With the concentration of wealth in England all signs point towards a European Super League with heavy English participation. Barcelona, Madrid, Bayern, Milan, PSG etc. will want to be part of that. Once it happens the "foreign" fan will no longer have to choose between leagues and you will have the soccer equivalent of the NFL. Hopefully it will still somehow fall under UEFA/FIFA otherwise the World Cup will be relegated to its equivalent in Ice Hockey and Basketball.
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  15. Cosmo_Kid

    Cosmo_Kid Member

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    ah the term Eurosnob. A term used by insecure American soccer fans to describe anyone who thinks that our domestic league (and soccer pyramid) should be modeled after the most successful soccer league systems on the planet.

    I didn't realize that the Eurosnob was also someone who prefers to watch the EPL over MLS.

    I have an idea. If we really want to find out why no one wants to watch MLS on TV we should ask the soccer fans in the US why they don't watch MLS.
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  16. triplet1

    triplet1 BigSoccer Supporter

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    I suspect you are right. Typically, discussion of a European Super League always assumes a break-away league; in fact, it may just be built on the existing chassis of the EPL. But even if that doesn't happen, this surge in EPL TV money is going to have real implications. For starters, I think it is going to reverse the trend toward collective selling of TV rights in Italy -- the Milan clubs and Juve will need the money they can generate from selling the rights themselves. Real Madrid and Barca will re-affirm individual selling of TV rights too.

    While EPL TV money is burgeoning, for context let's look at Juve -- the 10th richest club in the world according to Deloitte:

    The Swiss Rambler notes he impact of moving from individual sale of TV rights to a collective deal on the Serie A giants:

    http://swissramble.blogspot.com/search/label/Juventus

    Still, the €87 million pocketed by Juve from Serie A TV deals is a good number -- the highest in Serie A. By contrast, last year Man U and Man City got about €75 million from EPL TV deals, but with those deals set to potentially double in value, if their distribution likewise doubles (there is a formula), the Manchester giants will jump to about €150 million -- far above the Serie A super clubs. Indeed, Juve's distribution would be €10m+ less than the 20th club in the EPL receives. Even though the TV revenue sharing formula tilts heavily in their favor, how long until Juve concludes that it can't share that €23 million with the smaller Serie A clubs?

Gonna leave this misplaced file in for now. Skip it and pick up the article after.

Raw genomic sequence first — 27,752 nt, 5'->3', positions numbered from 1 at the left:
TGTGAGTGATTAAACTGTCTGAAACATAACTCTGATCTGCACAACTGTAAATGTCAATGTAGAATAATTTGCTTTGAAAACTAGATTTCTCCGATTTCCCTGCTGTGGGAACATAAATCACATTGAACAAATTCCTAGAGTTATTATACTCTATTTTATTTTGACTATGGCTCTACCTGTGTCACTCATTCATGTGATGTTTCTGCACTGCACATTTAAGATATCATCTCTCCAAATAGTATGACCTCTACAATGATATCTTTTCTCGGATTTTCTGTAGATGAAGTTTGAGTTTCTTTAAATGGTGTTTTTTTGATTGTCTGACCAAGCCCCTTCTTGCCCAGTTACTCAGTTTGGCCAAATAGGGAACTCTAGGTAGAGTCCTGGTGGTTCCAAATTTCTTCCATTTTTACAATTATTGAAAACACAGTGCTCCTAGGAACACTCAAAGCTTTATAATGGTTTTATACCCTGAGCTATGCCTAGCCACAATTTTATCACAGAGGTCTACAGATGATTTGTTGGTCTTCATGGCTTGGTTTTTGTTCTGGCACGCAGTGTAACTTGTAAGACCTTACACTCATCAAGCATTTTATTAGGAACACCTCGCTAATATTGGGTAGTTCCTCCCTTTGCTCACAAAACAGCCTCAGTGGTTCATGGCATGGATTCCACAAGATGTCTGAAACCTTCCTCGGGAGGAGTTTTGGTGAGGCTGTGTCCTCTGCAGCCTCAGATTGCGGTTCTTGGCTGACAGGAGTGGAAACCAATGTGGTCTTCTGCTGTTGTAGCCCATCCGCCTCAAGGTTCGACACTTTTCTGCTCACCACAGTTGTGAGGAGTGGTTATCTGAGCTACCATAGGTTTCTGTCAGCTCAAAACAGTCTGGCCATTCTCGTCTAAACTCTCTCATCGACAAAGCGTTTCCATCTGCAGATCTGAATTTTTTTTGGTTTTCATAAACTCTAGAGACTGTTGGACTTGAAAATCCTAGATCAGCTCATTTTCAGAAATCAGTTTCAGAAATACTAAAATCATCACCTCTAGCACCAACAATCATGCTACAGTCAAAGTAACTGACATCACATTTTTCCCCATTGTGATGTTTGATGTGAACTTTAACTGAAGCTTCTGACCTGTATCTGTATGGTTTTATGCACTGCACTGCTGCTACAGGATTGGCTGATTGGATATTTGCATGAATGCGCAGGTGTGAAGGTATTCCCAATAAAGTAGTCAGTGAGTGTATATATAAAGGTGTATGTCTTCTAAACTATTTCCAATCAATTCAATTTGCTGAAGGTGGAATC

According to SR, Serie A's TV deal is the second best in Europe -- €1bn per year, or twice as rich as the Bundesliga. The new EPL deals will be worth €2bn - €2.5bn per year, or at least double what Serie A generates and potentially five times what the Bundesliga generates. And with the value of the EPL's international rights growing so quickly, it's a pretty good bet that after this next three year deal they'll jump substantially again.

    Finally, with FFP putting such emphasis on raising revenue to balance the books, it's going to put other big European clubs under real pressure to keep pace.
  17. EvanJ

    EvanJ Member

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    Real Salt Lake is in a small market by the standards of cities with a top level team in the United States. I don't remember what they did to qualify for the 2010-2011 Champions League, but they finished second in the Champions League which is the best an MLS club has done in the Champions League or Champions Cup in a long time.

    The English clubs would have less travel (and therefore less money spent on travel) than the other clubs in the league if there was a 20 club league with 10 to 15 English clubs and the rest from the clubs you listed and/or others like Lyon and Juventus. It would have a big impact on the Champions League and Europa League, but why would it hurt the World Cup and other national team tournaments? I'd be interested in finding out what percent of active players who have played in at least two World Cups have:

    1. Never played for a club in UEFA
    2. Played for a club in UEFA but never in the Champions League
    3. Played in the UEFA Champions League

    I would rather keep the current league structure than have a super league formed. Maybe I would feel differently if England moved way ahead of Spain in the UEFA coefficients.
  18. triplet1

    triplet1 BigSoccer Supporter

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    I want to return to your suggestions because I think they are thoughtful. The problem I see, however, is that people in other countries want to see stars when a foreign team comes to town. For my money, RSL is one of the best clubs in MLS, but I can't imagine them being much of a draw on a foreign tour -- or very marketable for international TV.

    HTTK's phrase -- quality appropriate to your revenue level -- is sensible and achievable, but that's a challenge to market domestically, let alone internationally IMO.
  19. RichardL

    RichardL BigSoccer Supporter

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    It'd be interesting to see how they arrived at that conclusion.